It was exciting and frustrating. I varied my retrieves, faster, slower, faster still; and finally somehow managed to hook my first fish of the day. Before a picture could be taken, the little rainbow propelled itself out of my hands and returned to the water. Soon after that I landed my first brown trout that wasn't a tiny 5" juvenile. Rob came over to document the moment for me; he also documented the exact moment the little brown decided it was time to return to the water, as I desperately tried to keep it in my hands.

Check out that pretty little brown!
..and then it released itself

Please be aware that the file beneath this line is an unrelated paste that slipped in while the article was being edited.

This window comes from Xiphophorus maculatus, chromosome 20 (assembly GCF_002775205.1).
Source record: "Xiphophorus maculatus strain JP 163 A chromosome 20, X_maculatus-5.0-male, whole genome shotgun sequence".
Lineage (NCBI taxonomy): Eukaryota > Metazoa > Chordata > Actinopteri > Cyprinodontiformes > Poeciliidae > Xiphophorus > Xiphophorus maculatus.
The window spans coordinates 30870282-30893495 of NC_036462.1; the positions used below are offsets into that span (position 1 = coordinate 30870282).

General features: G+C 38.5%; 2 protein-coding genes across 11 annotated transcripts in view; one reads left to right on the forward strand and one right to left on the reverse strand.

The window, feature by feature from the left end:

Great! I caught a brown trout, something that is more or less impossible in Illinois (you can catch them in Lake Michigan, but I've never been able to).

We headed downstream, my knuckles burning from gripping the canoe so tightly, Mark's still functioning malformed and broken rod still able to catch fish, Rob trying to disguise his worry every time we heard scraping and breaking sounds come from the bottom of the canoe... It was a great time. Between rapids I shoved beef jerky and trail mix in my mouth. It was good I wasn't paddling; I would have definitely put us all in the water.

Every time we encountered a fishy spot, we hopped out of the canoe and fished it. As the day went on and wives inquired to our location, we realized we didn't know where we were. My phone had no service; Mark and Rob had partial service. We realized we had a long way to go, and decided to push down the river in earnest.

One of the two rainbows I caught that morning